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Ready Player One
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Readers Summer Book Club 2012 > Book #5; Ready Player One by Ernest Cline

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message 1: by Simon (last edited Jun 13, 2012 11:09AM) (new) - rated it 4 stars

Simon (savidgereads) | 449 comments Mod
The fifth episode of The Readers Summer Book Club airs on the 25th of June, we will be recording the first part of the show on Tuesday the 19th with Ernest Cline and we want your questions and discussion points. First of all here is the synopsis Ready Player One...

“It's the year 2044, and the real world has become an ugly place. We're out of oil. We've wrecked the climate. Famine, poverty, and disease are widespread. Like most of humanity, Wade Watts escapes this depressing reality by spending his waking hours jacked into the OASIS, a sprawling virtual utopia where you can be anything you want to be, where you can live and play and fall in love on any of ten thousand planets. And like most of humanity, Wade is obsessed by the ultimate lottery ticket that lies concealed within this alternate reality: OASIS founder James Halliday, who dies with no heir, has promised that control of the OASIS - and his massive fortune - will go to the person who can solve the riddles he has left scattered throughout his creation. For years, millions have struggled fruitlessly to attain this prize, knowing only that the riddles are based in the culture of the late twentieth century. And then Wade stumbles onto the key to the first puzzle. Suddenly, he finds himself pitted against thousands of competitors in a desperate race to claim the ultimate prize, a chase that soon takes on terrifying real-world dimensions - and that will leave both Wade and his world profoundly changed.”

So what we would love to know from you is...

What would you like to ask Ernest about the book and writing it?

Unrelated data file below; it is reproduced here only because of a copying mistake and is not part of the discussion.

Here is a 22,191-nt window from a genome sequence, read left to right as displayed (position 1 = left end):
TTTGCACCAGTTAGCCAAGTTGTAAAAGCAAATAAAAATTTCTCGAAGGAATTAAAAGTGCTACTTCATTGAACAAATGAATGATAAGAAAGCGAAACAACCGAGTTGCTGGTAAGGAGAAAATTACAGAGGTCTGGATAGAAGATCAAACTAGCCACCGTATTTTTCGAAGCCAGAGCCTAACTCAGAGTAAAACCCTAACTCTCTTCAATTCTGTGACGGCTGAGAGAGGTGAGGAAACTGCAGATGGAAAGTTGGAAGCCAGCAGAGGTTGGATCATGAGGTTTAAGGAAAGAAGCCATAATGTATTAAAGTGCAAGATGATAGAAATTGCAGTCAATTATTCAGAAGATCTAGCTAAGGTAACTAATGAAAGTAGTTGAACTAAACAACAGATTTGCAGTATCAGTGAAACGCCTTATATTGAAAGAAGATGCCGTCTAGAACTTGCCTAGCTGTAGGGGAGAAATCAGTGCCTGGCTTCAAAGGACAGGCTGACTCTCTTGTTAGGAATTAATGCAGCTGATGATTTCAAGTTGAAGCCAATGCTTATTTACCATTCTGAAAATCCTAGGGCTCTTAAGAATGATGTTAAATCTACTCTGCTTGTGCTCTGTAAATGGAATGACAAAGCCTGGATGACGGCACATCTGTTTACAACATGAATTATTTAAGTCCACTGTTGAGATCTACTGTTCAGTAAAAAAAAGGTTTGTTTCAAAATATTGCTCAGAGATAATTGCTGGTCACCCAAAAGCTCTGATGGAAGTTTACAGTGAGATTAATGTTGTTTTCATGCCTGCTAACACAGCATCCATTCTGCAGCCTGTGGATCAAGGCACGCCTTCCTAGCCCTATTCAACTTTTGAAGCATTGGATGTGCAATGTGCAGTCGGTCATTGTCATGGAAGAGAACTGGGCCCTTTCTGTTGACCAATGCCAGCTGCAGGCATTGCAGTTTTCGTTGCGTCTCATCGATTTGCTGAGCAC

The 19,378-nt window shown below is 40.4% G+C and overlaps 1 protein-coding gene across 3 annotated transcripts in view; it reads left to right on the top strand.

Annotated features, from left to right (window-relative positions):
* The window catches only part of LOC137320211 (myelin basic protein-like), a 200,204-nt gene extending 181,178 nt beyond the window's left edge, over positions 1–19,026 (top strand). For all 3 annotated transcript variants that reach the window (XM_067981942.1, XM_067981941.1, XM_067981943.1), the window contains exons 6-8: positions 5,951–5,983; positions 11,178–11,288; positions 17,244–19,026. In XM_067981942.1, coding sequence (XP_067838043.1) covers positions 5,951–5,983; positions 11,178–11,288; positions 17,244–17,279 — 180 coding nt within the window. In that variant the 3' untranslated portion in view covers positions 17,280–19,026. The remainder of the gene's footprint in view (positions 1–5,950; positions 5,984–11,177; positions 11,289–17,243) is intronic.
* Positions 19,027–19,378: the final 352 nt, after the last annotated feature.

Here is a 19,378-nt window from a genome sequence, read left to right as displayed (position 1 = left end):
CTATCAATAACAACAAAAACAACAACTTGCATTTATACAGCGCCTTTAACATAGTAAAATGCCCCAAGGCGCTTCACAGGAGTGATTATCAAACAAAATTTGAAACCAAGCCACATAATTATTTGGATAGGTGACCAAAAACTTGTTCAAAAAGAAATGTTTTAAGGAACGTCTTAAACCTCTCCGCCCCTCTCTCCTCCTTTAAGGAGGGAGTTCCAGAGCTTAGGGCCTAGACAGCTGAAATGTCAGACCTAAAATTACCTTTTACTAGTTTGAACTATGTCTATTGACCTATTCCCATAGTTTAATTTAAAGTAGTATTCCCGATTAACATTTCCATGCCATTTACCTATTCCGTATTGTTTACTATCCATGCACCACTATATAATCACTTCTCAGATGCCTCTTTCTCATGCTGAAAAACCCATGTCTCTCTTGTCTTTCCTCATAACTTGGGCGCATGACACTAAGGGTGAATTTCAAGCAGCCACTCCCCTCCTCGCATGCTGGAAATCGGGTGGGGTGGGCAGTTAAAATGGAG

What were your thoughts on the book (the bad, the good and the indifferent)?
Were there any particular parts of the book you would like the panel to discuss?
Anything else you have to discuss?

Do let us know and we will get your questions to Ernest and the discussion panel, and you can of course get discussing the book below too...

Ruthiella | 272 comments I can’t think of any questions for Ernest. I have to say I LOVED this book, which really surprised me. It was so much fun to read. I have read a few reviews on goodreads which complained that the plotting and world building were weak and the characters were flat (complaints that I myself have made about other books. I might add); this may all be valid criticism, but none of it got in the way of my enjoyment of it.
I would like to know if any of the other readers found the book “addictive”, like the way video games are addictive? I am not a big gamer, but I did play arcade and video games in my teens and I found myself actually craving to read more of Ready Player One in the same manner as I used to crave playing PacMan or whatever.
I would also like to know if any of the readers found the 80’s references alienating. I was a teenager in the 80’s, so many of the references (but not all) were familiar to me. I wonder if the book would have the same effect for someone born in the 80’s or 90’s or someone who just isn’t that interested in pop culture.

message 3: by Tasha (last edited Jun 14, 2012 05:42AM) (new) - rated it 4 stars

Tasha I enjoyed the book but I didn't find it addicting. I was a teen in the 80s too and had fun with the references.

Becky Yamarik | 74 comments This was one of my more memorable reads in the last several months. I'm 39 and not a real sci fi or dystopic fan, but this was addictive, just like a video game. The last time I really played video games was on my Atari machine in the '80s. . .

I wonder if the author thought of using the '80s stuff as a way to hook in older readers?